The appeal of cosmetic surgery probably increases with the number of candles blazing on your birthday cake. After blowing out the latest inferno—and viewing the celebratory pictures—many a celebrant will decide it’s time for some self-improvement. But where to start?

[combo surgeries]
Especially popular with young moms and the more matronly (or patronly) alike, combo surgeries are the proverbial two-fer. They may not exactly offer ‘two-for-one,’ but they do come with other attractive features. For one thing, you can tackle two related problem areas at the same time.

And there are indeed some cost- and time-cutting benefits. “Combining operations may allow for fewer down times and less time off work, so it is more cost-effective,” says Dr. Judith Gurley of Judith Gurley Plastic Surgery and Medical Spa.

“It saves recovery time and operating room and anesthesia costs,” adds Dr. Michele Koo. “Any combination of surgeries is possible. It depends upon what the patient requests and whether it makes sense and is safe. Often an insurance-covered procedure is combined with a cosmetic one.”

by the numbers

Most Popular Procedures & average costs**
Liposuction (up 16% from last year): $2,800
Breast augmentation: $3,500
Blepharoplasty: $2,700
Abdominoplasty: $5,300
*according to the American Society of Plastic Surgeons
**according to the American Society for Aesthetic Plastic Surgery (ASAPS)

mommy makeover
The procedures most requested by women are typically part of the combo known as ‘the mommy makeover’ (breast and tummy surgeries). “These have popularized the combining of procedures, but the concept has been around for a long time,” Gurley says. “Mommy makeovers restore two parts of the female figure at once to improve the damaging effects of pregnancy, nursing, C-sections, weight fluctuations and aging.”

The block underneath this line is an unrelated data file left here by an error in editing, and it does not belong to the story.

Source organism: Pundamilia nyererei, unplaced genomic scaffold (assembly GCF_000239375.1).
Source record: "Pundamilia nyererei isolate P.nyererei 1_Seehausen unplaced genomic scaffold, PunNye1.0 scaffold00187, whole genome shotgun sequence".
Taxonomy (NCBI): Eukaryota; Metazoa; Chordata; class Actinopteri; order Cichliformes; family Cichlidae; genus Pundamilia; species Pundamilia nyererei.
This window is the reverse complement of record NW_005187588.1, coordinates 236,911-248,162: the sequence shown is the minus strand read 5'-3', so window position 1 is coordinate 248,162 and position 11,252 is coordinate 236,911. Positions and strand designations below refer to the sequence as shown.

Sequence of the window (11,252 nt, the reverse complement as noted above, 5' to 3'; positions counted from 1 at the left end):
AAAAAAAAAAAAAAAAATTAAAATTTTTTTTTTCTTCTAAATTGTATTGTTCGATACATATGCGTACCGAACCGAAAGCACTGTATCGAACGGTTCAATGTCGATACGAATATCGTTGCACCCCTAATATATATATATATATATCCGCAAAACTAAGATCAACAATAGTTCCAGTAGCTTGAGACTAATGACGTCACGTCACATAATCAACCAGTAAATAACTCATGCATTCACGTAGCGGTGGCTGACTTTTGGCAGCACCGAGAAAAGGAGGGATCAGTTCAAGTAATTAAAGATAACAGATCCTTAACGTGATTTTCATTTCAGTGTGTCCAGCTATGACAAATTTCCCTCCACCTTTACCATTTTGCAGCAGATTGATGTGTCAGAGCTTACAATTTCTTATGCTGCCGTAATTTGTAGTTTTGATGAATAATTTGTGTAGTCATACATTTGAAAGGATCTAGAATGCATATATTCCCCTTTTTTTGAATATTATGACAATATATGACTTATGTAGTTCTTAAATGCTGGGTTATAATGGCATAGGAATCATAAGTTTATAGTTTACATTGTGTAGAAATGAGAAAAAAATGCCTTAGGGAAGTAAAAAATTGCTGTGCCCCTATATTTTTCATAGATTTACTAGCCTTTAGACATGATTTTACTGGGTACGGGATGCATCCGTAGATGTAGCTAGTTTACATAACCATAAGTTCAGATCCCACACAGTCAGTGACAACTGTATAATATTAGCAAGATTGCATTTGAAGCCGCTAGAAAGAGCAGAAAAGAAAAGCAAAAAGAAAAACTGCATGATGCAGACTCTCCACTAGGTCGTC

The makeover also fits a combo criterion—location. “These two body parts are close enough together that it makes surgery and recovery easy. The breasts and belly can both be operated on in the same surgical field and can be clothed easily for post-surgical recovery and protection.”

have it your way
“There really isn’t a combination that cannot be done together,” says Koo. “The ‘makes sense’ part is the location of the surgery. Combination brow-lift, eye-lift and face-lift makes sense since I address the rejuvenation of the entire face. A complete face rejuvenation also can be performed with a breast lift or a breast augmentation.”

Combined facial procedures can bring enhanced outcomes, Gurley adds. “A combined approach can avoid the ‘operated on’ look. This involves maneuvers such as lasers for tightening, fat injections and fillers for plumping, and eyelid lifts for removing extra skin. These techniques can be done under anesthesia so there is no pain.”

Breast procedures are often scheduled with arm reductions or tummy tucks—the removal of excess fat and skin. “Breast reductions and tummy tucks are an excellent combination,” Koo says. “Breast reductions often are covered under insurance, along with an overnight hospital stay. The overnight stay can be used in conjunction with the tummy tuck, which is an elective procedure not covered by insurance.”

there are limits
Surgery combinations should not require more than six to eight hours in the operating room, Koo says. Ideally, they eliminate an additional anesthesia induction, even if the time under sedation is longer. “Whenever anesthesia time is lengthened there is increased risk,” Koo says. “But as long as I determine it is safe given the patient’s medical history, the additional risk may not be significant.”

[happy feet, pretty feet]
While most beauty issues tend to be age-related, feet problems are the exception. It’s true that the older—and more traveled—your feet are, the more prone they’ll be to ‘issues.’ But even the young are at the mercy of foot pain and troubles.

no pain, no gain?
The pretty shoes that giveth also can taketh away. Stylish footwear can exacerbate foot issues. “Bunions and hammertoes can begin with genetic problems or trauma,” says Dr. Damon Hays of Hays Foot and Ankle Centers. “We sometimes see them in kids, but they really begin to manifest in the 40s and 50s.”

“These deformities may not be preventable, because you may be born with a genetic predisposition,” says Dr. Michael H. Horwitz of the Feet for Life Centers. “But you can prevent them from getting worse by keeping your feet strong and wearing shoes that are more minimalist, going barefoot more often, and not relying upon arch supports or supportive footwear.”

unsightly & unpleasant